We aimed to investigate the association of serum pentadecanoic acid (15:0), a biomarker of dairy fat intake, with incident cardiovascular disease (CVD) and all-cause mortality in a Swedish cohort study. We also systematically reviewed studies of the association of dairy fat biomarkers (circulating or adipose tissue levels of 15:0, heptadecanoic acid [17:0], and trans-palmitoleic acid [t16:1n-7]) with CVD outcomes or all-cause mortality.

Methods and findings

We measured 15:0 in serum cholesterol esters at baseline in 4,150 Swedish adults (51% female, median age 60.5 years). During a median follow-up of 16.6 years, 578 incident CVD events and 676 deaths were identified using Swedish registers. In multivariable-adjusted models, higher 15:0 was associated with lower incident CVD risk in a linear dose–response manner (hazard ratio 0.75 per interquintile range; 95% confidence interval 0.61, 0.93, P = 0.009) and nonlinearly with all-cause mortality (P for nonlinearity = 0.03), with a nadir of mortality risk around median 15:0. In meta-analyses including our Swedish cohort and 17 cohort, case–cohort, or nested case–control studies, higher 15:0 and 17:0 but not t16:1n-7 were inversely associated with total CVD, with the relative risk of highest versus lowest tertile being 0.88 (0.78, 0.99), 0.86 (0.79, 0.93), and 1.01 (0.91, 1.12), respectively. Dairy fat biomarkers were not associated with all-cause mortality in meta-analyses, although there were ≤3 studies for each biomarker. Study limitations include the inability of the biomarkers to distinguish different types of dairy foods and that most studies in the meta-analyses (including our novel cohort study) only assessed biomarkers at baseline, which may increase the risk of misclassification of exposure levels.

Conclusions

In a meta-analysis of 18 observational studies including our new cohort study, higher levels of 15:0 and 17:0 were associated with lower CVD risk. Our findings support the need for clinical and experimental studies to elucidate the causality of these relationships and relevant biological mechanisms.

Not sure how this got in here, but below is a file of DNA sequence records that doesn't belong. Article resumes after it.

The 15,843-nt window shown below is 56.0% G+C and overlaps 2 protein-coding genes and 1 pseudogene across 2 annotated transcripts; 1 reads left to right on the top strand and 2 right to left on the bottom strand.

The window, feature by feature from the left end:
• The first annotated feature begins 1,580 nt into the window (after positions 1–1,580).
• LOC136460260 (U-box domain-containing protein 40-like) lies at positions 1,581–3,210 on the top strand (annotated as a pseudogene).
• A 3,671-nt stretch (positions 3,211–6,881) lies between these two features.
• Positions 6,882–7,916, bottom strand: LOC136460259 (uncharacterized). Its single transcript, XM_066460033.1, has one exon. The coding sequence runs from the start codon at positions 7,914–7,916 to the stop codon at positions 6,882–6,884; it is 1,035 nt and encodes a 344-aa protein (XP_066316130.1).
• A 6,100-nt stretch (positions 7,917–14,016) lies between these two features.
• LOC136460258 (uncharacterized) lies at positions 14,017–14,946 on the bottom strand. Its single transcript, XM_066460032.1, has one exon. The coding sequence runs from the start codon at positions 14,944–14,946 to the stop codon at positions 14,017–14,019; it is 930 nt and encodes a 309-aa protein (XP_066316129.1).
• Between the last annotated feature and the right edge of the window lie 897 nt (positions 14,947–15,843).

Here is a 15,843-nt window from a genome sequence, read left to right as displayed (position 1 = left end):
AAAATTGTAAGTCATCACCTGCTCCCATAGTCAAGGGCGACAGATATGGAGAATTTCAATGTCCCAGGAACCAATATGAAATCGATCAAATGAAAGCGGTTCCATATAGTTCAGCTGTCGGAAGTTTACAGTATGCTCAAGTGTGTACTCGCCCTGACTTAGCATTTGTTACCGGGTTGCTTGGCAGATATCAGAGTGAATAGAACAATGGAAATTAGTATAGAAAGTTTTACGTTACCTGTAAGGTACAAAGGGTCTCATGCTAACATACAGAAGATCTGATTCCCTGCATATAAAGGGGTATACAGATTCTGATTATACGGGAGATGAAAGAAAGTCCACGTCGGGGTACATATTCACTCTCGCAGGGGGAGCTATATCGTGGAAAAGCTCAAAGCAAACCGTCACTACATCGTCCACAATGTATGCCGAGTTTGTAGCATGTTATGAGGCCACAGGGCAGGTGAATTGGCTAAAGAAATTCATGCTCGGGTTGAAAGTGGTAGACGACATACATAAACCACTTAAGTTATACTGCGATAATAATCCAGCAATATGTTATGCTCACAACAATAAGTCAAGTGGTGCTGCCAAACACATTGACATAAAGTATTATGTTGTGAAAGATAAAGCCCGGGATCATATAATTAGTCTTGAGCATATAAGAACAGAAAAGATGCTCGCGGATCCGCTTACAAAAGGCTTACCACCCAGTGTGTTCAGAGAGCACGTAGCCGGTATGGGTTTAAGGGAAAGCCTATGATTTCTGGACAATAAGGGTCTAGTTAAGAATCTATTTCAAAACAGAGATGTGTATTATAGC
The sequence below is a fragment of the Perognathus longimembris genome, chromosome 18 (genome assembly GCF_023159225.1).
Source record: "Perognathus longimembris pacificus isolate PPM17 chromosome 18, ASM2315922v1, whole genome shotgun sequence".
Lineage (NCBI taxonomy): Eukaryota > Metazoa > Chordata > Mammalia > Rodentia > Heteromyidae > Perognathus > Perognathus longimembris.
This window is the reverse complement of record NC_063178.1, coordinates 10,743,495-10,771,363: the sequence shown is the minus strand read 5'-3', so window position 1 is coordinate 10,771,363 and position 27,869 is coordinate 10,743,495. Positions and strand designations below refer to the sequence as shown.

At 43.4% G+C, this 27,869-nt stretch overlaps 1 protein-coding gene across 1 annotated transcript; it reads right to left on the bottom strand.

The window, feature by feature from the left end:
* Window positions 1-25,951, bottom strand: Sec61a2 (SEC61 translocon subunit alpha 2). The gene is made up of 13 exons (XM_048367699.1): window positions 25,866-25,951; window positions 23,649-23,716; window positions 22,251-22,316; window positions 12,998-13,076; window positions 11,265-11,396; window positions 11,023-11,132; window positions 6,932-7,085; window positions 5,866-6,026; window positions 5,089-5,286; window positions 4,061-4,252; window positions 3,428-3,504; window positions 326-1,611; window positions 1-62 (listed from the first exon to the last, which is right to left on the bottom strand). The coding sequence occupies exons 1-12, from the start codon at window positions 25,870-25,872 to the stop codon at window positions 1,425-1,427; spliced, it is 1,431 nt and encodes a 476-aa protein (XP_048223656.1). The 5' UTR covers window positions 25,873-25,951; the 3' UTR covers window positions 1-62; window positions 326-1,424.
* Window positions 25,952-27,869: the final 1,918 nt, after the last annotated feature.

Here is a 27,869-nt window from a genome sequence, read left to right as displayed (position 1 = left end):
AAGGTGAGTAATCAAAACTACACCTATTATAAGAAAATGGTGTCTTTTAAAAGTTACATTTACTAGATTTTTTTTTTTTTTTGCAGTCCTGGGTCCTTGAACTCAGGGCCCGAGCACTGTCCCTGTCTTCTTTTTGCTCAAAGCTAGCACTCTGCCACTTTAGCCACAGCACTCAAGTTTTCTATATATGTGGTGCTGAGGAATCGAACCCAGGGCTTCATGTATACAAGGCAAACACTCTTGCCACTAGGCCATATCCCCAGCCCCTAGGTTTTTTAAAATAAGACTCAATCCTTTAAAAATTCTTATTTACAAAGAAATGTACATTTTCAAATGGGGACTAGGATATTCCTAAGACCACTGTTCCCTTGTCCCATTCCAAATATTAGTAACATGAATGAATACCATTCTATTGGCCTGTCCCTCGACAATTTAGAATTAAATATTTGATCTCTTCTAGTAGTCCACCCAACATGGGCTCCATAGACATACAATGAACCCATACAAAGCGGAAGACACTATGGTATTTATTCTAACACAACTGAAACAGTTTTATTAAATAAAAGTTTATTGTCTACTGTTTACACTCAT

Author summary

Why was this study done?

  • Many dietary guidelines recommend limiting dairy fat consumption in order to lower saturated fat intake and cardiovascular disease (CVD) risk.
  • However, increasing evidence suggests that the health impact of dairy foods is more dependent on the type (e.g., cheese, yoghurt, milk, and butter) rather than the fat content, which has raised doubts if avoidance of dairy fats is beneficial for cardiovascular health.
  • Dairy foods are a major source of nutrients, and their consumption is increasing worldwide; thus, it is important to advance our understanding of the impact of dairy fat on CVD risk.

What did the researchers do and find?

  • We measured dairy fat consumption using an objective biomarker, serum pentadecanoic acid (15:0), in 4,150 Swedish 60-year-olds and collected information about CVD events and deaths during a median follow-up of 16.6 years.
  • When we accounted for known risk factors including demographics, lifestyle, and disease prevalence, the CVD risk was lowest for those with high levels of the dairy fat biomarker 15:0, while those with biomarker levels around the median had the lowest risk of all-cause mortality.
  • We also conducted a systematic review and meta-analysis, and the combined evidence from 18 studies also showed higher levels of 2 dairy fat biomarkers (15:0 and heptadecanoic acid 17:0) were linked with lower risk of CVD, but not with all-cause mortality.

What do these findings mean?

  • The findings from our study using fatty acid biomarkers suggest that higher intake of dairy fat were associated with lower CVD risk in diverse populations including Sweden (a country with high dairy intake), though more trials are needed to understand if and how dairy foods protect cardiovascular health.

Introduction

Cardiovascular disease (CVD) is the leading cause of mortality worldwide, responsible for almost 1 in every 3 deaths [1]. While in past decades guidelines generally suggested the avoidance of dietary fats for cardiovascular health, there is now growing evidence that the type and dietary source of fat may be more important for CVD risk than the total amount [2,3]. In particular, there is emerging evidence regarding the role of dairy fats and CVD. While increased intake of saturated fat from dairy is expected to increase low-density lipoprotein (LDL) cholesterol, recent human clinical studies found that such effects differ depending on the type of dairy products as well as the processing methods [4,5]. Long-term observational studies have found no association between total dairy consumption and risk of CVD, with differences in association observed for the type of dairy product rather than the amount of fat in dairy products (e.g., regular versus reduced fat dairy products) [4,6,7]. For example, fermented dairy products, such as cheese and yoghurt, may be more protective than milk and butter [8,9]. Such findings have generated debate as to whether dietary or clinical guidelines based predominantly on considerations of the saturated fat content of dairy foods are appropriate [10].